Harlem’s Apollo Theater played host to one of the many celebrations of Dr. Martin Luther King Jr.’s (MLK) life and legacy Sunday, one day before the federal holiday, with live talks and entertainment performances upon the iconic stage.
The 17th annual Dr. Martin Luther King, Jr. Day celebration, “MLK–Blueprint for the Culture,” hosted by WNYC and WQXR radio, took place on Jan. 15 with Dr. King’s historic image gazing over the auditorium, brand new President and CEO of New York Public Radio LaFontaine E. Oliver greeted a sold-out crowd.
“For me, standing here today before you for today’s program, it’s nothing short of a dream come true,” Oliver began. “A blueprint is also a collective document. It’s something that an architect makes in conversation with the people who are going to inhabit whatever is being built, and everyone else who understands the rules, the rituals, geography, the lay of the land, if you will, of where it is going to stand. A blueprint is also by nature unfinished, subject to revision, as obstacles and opportunities emerge, and plans change, sound familiar? The teachings of the Reverend Dr. Martin Luther King Jr. are in fact a blueprint and endearing portrait of where we could go, where we should go as a society.”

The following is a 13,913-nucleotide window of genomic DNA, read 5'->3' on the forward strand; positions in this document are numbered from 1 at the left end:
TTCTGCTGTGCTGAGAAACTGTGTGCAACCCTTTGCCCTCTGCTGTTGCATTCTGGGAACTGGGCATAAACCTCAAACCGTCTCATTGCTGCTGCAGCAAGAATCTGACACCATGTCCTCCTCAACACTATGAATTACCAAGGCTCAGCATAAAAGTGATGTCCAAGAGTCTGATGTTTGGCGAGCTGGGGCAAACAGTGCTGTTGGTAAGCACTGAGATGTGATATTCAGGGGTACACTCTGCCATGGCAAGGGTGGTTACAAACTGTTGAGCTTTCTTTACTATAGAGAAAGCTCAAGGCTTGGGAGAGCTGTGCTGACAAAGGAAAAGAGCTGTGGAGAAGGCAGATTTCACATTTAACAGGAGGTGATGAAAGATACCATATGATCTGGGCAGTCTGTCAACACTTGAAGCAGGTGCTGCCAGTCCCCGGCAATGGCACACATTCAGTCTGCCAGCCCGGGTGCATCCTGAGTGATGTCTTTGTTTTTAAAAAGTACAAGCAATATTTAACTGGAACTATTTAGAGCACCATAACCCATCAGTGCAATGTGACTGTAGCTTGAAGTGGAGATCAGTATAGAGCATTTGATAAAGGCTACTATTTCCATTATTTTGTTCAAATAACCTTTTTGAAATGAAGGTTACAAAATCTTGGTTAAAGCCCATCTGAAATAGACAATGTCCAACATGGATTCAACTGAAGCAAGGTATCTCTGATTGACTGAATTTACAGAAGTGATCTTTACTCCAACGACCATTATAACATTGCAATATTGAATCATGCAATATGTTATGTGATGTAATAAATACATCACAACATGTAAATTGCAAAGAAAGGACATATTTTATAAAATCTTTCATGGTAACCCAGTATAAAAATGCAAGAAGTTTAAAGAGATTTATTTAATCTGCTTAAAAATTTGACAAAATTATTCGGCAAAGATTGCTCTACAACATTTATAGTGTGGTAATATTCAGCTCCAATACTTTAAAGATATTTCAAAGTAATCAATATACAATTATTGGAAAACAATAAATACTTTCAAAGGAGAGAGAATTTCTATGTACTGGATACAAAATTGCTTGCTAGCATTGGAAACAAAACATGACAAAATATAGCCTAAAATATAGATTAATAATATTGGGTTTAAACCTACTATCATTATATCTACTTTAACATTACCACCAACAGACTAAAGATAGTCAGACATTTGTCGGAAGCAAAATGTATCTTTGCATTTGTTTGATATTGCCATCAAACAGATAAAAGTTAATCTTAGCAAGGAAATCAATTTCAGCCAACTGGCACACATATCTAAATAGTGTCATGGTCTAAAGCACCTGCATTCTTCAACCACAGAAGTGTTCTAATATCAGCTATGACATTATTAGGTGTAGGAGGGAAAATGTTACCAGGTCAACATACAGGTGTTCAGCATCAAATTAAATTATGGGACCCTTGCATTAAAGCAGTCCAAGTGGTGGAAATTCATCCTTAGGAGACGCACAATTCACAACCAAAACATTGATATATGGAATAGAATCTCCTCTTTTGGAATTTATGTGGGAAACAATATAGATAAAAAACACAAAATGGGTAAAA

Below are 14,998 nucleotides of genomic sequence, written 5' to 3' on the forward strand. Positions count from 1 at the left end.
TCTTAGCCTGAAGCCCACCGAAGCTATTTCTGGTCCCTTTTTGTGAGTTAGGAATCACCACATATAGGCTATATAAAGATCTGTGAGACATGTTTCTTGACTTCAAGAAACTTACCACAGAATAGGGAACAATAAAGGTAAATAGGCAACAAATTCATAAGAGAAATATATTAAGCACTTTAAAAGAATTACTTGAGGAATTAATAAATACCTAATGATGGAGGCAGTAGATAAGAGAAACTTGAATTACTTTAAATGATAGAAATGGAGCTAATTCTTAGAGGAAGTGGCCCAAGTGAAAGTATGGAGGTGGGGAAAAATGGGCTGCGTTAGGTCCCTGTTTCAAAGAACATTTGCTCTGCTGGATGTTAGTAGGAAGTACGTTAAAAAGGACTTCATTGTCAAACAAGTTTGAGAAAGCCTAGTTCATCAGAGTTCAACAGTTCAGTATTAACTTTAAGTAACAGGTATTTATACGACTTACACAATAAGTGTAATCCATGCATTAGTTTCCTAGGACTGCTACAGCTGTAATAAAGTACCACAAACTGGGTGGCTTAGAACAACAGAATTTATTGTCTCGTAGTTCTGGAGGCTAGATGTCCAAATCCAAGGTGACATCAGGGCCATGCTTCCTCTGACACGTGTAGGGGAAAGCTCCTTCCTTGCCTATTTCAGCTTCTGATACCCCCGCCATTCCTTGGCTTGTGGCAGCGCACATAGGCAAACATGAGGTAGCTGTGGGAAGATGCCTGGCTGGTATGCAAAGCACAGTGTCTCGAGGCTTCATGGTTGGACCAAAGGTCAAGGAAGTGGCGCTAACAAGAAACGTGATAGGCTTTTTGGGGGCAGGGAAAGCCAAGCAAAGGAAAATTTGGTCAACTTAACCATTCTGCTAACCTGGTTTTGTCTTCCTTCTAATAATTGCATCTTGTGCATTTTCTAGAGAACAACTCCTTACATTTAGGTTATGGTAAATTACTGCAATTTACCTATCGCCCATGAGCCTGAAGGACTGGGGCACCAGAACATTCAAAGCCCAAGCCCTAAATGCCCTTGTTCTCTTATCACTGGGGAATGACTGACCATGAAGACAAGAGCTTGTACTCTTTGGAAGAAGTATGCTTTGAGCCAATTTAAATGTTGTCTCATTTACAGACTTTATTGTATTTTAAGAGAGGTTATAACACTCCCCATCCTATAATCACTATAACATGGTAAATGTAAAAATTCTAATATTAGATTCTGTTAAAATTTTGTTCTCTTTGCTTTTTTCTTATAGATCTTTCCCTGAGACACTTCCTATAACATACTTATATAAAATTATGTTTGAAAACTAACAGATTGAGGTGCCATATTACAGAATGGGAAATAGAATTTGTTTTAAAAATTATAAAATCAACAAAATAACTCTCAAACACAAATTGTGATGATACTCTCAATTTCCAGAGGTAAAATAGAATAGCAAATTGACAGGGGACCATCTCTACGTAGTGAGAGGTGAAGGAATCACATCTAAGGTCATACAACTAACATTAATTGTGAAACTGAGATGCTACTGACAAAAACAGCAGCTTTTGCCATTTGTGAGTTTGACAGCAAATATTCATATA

For the first time since the pandemic, this in-person commemoration focused on reflection of the past and eyes toward a future commitment to justice. The first hour began with conversations between host Kai Wright and guest activist and co-founder of Freedom March NYC Chelsea Miller and Dr. Imani Perry, author and professor at Princeton, where they spoke about impacting young people through activism and engagement.
This was then followed by the second half of the program featuring musical collections, such as the Harlem Chamber Players, Dream Launchers, Chauncey Packer and more.
“This year, we’re shining a light on young people – celebrating a new generation of activists who are the inheritors of Dr. King’s commitment to fighting unjust laws, racism, poverty, and oppression. We’ll also explore the rich musical legacy of the civil rights era through live musical performances. We’re proud to bring new context and layers each year to the ways Dr. King remains ever relevant to our times,” said Brenda Williams-Butts, Chief Diversity Officer at New York Public Radio, and co-founder of WNYC’s annual Martin Luther King, Jr. event.